Showing posts from January, 2009

Model-based enterprise engineering

Recently, Springer initiated a new series on enterprise engineering . This series defines enterprise engineering as: Enterprise Engineering is an emerging discipline for coping with the challenges (agility, adaptability, etc.) and the opportunities (new markets, new technologies, etc.) faced by contemporary enterprises, including commercial, nonprofit and governmental institutions. It is based on the paradigm that such enterprises are purposefully designed systems, and thus they can be redesigned in a systematic and controlled way. Such enterprise engineering projects typically involve architecture, design, and implementation aspects. The increased complexity of enterprises as well as the ecologies in which they operate, the introduction of more regulations and compliance requirements, all require enterprises to be more explicit about their organisational design and performance. I take the position that enterprises should turn to the use of models to make the design, as well as the pe

The Restaurant at the End of the Internet

I call my blog The Restaurant at the End of the Internet , which is a link to Douglas Adams' 'trilogy' on the Hitchhiker's Guide to the Galaxy. In my PhD , each chapter started with a quote from the Hitchhiker's Guide. Except from the last chapter, where I wrote the following: Maybe, just maybe, the dolphins were right after all, and it would have been better for man to have stayed in the oceans, and not have bothered to migrate to the land. It certainly would have been a lot better for most other species on this beautiful, yet fragile, planet. The collective sanity of the human species, is indeed reflected by the very name the humans have given to this planet. What other species would refer to a planet who's surface is mostly covered by water as 'earth'? Every other intelligent species in the universe would have called this planet 'water'. The dolphins did. Jokingly I quoted this text as coming from The Restaurant at the End of the Inte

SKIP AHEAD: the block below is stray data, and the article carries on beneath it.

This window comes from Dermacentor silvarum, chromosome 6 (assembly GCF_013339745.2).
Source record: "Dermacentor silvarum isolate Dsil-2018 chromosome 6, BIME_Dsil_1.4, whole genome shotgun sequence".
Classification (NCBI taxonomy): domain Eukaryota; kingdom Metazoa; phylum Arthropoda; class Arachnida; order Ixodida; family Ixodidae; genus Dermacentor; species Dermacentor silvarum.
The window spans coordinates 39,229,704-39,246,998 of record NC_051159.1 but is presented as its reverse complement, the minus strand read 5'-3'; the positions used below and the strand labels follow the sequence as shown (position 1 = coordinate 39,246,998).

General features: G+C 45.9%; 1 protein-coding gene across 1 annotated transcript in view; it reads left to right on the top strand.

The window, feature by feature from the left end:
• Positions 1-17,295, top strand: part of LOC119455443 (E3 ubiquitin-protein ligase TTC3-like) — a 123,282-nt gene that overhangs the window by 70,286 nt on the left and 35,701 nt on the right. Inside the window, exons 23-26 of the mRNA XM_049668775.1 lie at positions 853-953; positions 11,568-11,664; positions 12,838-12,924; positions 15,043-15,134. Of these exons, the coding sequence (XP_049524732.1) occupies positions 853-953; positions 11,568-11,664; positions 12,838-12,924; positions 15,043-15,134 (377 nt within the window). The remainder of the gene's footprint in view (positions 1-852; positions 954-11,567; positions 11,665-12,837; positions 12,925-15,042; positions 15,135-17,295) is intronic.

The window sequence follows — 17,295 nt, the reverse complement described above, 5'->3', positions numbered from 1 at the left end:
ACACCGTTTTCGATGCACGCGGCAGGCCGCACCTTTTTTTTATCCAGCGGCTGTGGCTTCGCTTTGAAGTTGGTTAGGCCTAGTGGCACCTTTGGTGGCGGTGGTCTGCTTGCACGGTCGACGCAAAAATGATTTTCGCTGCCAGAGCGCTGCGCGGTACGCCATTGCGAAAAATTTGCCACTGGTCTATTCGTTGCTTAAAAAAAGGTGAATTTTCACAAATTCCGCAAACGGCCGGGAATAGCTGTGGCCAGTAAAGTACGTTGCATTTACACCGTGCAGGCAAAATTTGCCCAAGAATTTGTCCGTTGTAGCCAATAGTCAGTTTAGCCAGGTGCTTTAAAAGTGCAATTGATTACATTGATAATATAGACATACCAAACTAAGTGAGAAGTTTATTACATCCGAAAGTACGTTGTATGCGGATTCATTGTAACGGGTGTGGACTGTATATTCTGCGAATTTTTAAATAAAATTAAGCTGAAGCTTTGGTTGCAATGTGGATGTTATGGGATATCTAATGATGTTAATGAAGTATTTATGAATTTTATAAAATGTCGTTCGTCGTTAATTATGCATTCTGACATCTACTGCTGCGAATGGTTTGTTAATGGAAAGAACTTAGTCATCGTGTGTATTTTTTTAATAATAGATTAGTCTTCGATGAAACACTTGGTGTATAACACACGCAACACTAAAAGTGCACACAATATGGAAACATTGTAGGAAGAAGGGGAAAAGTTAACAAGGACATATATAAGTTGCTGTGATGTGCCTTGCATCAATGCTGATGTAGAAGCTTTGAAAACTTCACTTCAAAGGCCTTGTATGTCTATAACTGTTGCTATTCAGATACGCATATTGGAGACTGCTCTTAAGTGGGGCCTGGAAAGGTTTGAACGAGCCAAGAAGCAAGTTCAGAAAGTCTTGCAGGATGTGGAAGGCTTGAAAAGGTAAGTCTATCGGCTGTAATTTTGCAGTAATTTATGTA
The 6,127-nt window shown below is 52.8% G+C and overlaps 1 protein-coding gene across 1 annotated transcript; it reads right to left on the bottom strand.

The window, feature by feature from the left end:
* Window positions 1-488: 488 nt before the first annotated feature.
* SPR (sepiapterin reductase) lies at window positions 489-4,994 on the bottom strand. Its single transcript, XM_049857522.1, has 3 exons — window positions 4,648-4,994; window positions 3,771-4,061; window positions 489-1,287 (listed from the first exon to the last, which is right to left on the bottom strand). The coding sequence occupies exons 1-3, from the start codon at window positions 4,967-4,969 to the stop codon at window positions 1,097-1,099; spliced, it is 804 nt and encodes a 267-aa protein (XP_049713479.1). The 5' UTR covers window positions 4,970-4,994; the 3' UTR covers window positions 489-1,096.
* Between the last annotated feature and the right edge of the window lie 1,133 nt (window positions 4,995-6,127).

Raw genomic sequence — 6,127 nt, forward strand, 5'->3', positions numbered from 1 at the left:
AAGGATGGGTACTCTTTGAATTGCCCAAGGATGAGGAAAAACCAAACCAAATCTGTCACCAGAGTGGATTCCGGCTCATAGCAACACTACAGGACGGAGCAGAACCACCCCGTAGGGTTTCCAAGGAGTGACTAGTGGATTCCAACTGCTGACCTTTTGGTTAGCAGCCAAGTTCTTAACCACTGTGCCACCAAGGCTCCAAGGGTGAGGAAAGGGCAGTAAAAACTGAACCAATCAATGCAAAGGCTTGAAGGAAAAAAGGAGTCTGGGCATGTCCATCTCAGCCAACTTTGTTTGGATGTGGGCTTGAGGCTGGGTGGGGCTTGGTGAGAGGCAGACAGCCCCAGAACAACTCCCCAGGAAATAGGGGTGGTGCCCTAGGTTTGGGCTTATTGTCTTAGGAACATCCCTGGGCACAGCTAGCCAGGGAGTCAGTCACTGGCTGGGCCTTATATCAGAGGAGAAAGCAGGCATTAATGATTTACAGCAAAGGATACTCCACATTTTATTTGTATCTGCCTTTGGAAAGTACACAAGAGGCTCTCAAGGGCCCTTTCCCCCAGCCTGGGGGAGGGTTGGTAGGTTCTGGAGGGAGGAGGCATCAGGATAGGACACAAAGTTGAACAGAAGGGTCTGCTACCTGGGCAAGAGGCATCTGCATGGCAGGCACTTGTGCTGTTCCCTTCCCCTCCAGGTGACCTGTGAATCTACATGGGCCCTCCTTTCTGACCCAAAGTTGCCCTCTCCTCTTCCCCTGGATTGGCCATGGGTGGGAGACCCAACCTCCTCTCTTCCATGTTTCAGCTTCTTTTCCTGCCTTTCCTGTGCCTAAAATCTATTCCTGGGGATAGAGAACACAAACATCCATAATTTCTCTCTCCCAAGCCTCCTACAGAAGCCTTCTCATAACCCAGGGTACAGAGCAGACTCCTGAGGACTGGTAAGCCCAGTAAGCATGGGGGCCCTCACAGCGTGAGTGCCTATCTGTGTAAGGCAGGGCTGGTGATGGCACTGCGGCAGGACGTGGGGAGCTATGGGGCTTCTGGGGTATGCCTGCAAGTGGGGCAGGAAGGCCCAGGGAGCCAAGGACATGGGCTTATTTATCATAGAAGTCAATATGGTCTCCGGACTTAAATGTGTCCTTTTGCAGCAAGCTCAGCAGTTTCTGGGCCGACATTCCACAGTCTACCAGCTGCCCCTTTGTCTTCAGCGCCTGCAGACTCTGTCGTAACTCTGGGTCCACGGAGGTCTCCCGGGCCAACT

Blogifying my publications list

Yesterday I've started blogifying my publication list. In my role as an academic I have my publications listed on my home page. This doesn't allow people to respond/comment to any of the publications. So ... why not create a blog version of them. Publication details, abstract, and a link to the actual publication, and presto! The growing (transferring will take a few weeks) list is available on

Cross blogging

Last year I already blogged about cross blogging. What i'll do this year is possibly blog in other locations as well, but use this blog to gather my postings, and possibly event digests of comments. Why? Well, to create an archive. If only for my own purposes.

New year's resolution

A new year! Time for new year's resolutions! Fair enough. The new year is already three weeks old, so maybe I'm a bit late with new year's resolutions. At the same time, we've just passed the third monday of the new year. It seems that the first monday of a new year is the most depressing day of the year. One of the reasons being that this is usually the week in which one realises that all these new year's resolutions have already been broken. Therefore ... time for my new year's resolution ... I shall blog more. I shall blog more. I shall .... But ... this was my resolution last year as well. So what's different this year? The basic excuse for not blogging was lack of time (or priority). But, it's probably also caused by the fact that I'm used to writing scientific papers rather than blogs. I need to develop a new discipline of writing shorter bursts, rather than "short papers". Therefore, I think this year I'll stand a chance of b